Monday, 26 June, 2017

Chocolate consumption good for heart

Chocolate GETTYChocolate It could help lower risk of atrial fibrillation
Steve Phelps | 25 May, 2017, 08:22

This population included 29,100 women and 26,400 men aged between 50 and 64, who took part in the Danish Diet, Cancer, and Health Study. Research indicates that regular chocolate consumption may decrease the risk of one developing atrial fibrillation or heart rhythm irregularity, which is commonly known as heart flutter.

Medical researchers have identified a compound that may reduce your risk of a risky type of heart rhythm that can lead to strokes, dementia, heart failure and early death. They found the rate of newly-diagnosed atrial fibrillation was 10% lower for those who ate between one and three 30g servings of chocolate a month than it was for those who consumed less than one serving a month. The associations seemed to be strongest for 1 weekly serving for women and between 2 and 6 weekly servings for men, according to the research published in the journal Heart.

It's worth remembering that - as well as cocoa - chocolate contains a lot of fat and sugar.

The researchers also noted other details of each participant like diet, heart disease risk, and lifestyle -such as smoking - before the study's commencement.

The best news of all: the beneficial effect isn't confined to dark chocolate, beloved by aficionados and secretly disliked by most everyone else.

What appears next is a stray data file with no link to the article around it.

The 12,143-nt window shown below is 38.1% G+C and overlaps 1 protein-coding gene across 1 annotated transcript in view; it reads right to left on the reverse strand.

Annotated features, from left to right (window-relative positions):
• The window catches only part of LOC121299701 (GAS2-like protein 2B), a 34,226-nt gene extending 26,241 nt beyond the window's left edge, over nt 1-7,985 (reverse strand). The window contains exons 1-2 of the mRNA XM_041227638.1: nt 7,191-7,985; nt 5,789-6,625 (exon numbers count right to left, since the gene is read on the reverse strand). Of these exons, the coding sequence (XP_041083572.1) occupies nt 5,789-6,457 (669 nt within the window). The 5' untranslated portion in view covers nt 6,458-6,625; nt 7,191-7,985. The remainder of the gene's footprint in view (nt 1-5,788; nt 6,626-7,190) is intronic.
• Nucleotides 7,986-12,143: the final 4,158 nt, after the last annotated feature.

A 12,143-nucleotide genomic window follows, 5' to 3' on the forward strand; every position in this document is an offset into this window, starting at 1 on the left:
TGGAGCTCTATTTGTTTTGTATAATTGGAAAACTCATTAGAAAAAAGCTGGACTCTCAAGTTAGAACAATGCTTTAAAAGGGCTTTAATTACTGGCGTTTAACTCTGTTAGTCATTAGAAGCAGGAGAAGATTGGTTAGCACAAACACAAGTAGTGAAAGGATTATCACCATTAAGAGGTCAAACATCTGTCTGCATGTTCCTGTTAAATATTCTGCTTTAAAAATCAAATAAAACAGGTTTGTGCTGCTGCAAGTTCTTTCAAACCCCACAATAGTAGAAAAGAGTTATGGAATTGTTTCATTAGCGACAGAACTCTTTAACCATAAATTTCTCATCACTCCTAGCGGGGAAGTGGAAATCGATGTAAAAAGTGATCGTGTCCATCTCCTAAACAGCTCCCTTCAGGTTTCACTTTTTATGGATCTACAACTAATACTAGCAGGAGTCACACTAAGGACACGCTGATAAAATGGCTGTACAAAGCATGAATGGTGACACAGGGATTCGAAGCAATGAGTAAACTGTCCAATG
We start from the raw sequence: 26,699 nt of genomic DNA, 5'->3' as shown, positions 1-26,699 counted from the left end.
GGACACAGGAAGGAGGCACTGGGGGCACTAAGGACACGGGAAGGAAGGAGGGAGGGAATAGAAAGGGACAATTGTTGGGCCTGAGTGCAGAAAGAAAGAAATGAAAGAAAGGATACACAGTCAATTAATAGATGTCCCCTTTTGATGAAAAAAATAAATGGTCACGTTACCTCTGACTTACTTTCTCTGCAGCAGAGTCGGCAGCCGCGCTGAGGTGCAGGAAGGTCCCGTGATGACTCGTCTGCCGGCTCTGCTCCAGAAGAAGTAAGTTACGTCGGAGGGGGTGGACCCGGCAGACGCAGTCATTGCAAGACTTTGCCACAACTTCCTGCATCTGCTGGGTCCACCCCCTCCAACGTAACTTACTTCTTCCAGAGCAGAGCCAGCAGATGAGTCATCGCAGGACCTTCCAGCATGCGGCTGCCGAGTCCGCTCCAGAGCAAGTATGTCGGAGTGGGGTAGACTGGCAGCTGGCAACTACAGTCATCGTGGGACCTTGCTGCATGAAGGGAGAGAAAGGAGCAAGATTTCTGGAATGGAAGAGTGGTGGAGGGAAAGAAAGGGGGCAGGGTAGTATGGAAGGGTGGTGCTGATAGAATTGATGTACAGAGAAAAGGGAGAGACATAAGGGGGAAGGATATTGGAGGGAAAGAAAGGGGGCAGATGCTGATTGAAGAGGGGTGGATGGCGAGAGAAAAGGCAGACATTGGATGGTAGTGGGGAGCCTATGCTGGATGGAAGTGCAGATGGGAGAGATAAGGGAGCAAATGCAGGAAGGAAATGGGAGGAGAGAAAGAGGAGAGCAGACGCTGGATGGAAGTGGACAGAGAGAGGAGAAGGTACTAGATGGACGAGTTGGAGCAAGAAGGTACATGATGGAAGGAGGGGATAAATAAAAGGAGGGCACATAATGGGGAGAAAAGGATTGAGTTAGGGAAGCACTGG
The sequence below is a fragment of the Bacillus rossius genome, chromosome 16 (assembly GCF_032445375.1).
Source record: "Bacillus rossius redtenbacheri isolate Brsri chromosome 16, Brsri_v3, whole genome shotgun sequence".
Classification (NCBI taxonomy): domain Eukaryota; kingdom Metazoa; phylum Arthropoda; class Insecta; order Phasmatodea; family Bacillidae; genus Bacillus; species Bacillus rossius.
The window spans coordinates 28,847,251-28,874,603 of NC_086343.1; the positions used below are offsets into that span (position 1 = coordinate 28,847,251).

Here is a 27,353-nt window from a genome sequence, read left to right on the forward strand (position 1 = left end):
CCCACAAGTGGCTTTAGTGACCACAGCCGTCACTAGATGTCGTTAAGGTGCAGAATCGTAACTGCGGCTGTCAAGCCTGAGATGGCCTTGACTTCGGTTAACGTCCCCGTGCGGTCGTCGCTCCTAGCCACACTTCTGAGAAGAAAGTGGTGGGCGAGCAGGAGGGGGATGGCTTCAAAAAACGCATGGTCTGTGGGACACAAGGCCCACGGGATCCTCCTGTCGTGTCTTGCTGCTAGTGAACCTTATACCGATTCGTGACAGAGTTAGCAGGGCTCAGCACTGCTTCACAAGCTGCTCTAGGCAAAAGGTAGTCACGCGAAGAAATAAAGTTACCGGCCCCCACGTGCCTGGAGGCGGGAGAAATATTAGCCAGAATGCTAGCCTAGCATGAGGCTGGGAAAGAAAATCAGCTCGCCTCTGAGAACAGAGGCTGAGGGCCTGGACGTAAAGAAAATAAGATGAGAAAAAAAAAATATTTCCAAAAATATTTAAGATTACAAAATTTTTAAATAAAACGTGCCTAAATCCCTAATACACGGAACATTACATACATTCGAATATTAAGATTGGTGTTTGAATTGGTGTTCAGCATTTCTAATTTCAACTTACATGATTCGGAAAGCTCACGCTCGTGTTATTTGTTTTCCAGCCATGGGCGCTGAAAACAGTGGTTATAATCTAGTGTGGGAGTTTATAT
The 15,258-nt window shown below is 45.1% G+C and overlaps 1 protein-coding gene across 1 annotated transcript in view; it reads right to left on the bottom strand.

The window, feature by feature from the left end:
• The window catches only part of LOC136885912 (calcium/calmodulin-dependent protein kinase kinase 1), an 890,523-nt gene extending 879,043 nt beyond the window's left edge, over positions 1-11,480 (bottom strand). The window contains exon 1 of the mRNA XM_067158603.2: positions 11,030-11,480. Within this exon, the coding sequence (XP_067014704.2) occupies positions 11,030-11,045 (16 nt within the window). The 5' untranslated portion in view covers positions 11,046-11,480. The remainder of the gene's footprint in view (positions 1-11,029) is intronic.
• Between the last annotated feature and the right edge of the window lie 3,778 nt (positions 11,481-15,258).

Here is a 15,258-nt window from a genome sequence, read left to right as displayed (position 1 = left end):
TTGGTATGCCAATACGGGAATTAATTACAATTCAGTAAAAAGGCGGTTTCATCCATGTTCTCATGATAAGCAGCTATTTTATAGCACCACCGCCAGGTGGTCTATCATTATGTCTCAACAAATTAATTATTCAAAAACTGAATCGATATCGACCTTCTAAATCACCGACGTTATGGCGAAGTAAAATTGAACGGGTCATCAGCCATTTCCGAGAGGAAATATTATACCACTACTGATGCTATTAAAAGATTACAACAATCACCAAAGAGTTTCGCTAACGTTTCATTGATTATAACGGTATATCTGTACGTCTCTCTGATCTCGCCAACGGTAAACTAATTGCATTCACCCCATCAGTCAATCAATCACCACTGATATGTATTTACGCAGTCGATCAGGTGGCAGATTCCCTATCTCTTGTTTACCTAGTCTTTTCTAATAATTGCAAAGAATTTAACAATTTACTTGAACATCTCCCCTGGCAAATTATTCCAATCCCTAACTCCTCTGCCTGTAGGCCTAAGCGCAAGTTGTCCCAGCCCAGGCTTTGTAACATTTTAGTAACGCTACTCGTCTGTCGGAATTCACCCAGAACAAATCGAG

The findings were also consistent when it came to how much chocolate patients were eating. Prior studies had shown that compounds in cocoa can suppress inflammation, which can help protect the heart.

"Those who ate one serving a week had a 17-per cent lower rate and those who ate two to six serving a week had a 20-percent lower rate, " researchers found.

Mostofsky's team said that while they can not definitively conclude that chocolate prevents AFib, eating cocoa and cocoa-containing foods may help heart health because of they contain a high volume of flavanols, which are compounds believed to have anti-inflammatory, blood vessel-relaxing and anti-oxidant properties.

Dr. Mostofsky, Prof. Mittleman and their colleagues obtained information on the study participants' body mass index, blood pressure and cholesterol, which were measured when participants were recruited between 1993 and 1997.

As an observational study, no firm conclusions can be made, and certain factors could affect the health benefits of the chocolate, for example adding milk.

During the 13.5-year follow-up period, there were 3,346 cases of atrial fibrillation.

An global team of researchers found that regular consumption of moderate amounts of chocolate reduces the risk of atrial fibrillation of the heart. Men got to eat two to six weekly servings, or 60 to 180 grams of chocolate, to achieve their maximal risk reduction, of 23%.

The strongest association for women, say the researchers, was a single weekly serving of chocolate, which conferred a whopping 21 per cent lower risk.

The researchers in their study said that around 2.7 million to 6.1 million people in the United States have atrial fibrillation.

Men who love chocolate will be happier than women about the results of this study.

"This is not carte blanche to eat large amounts of chocolate", said Mostofsky.


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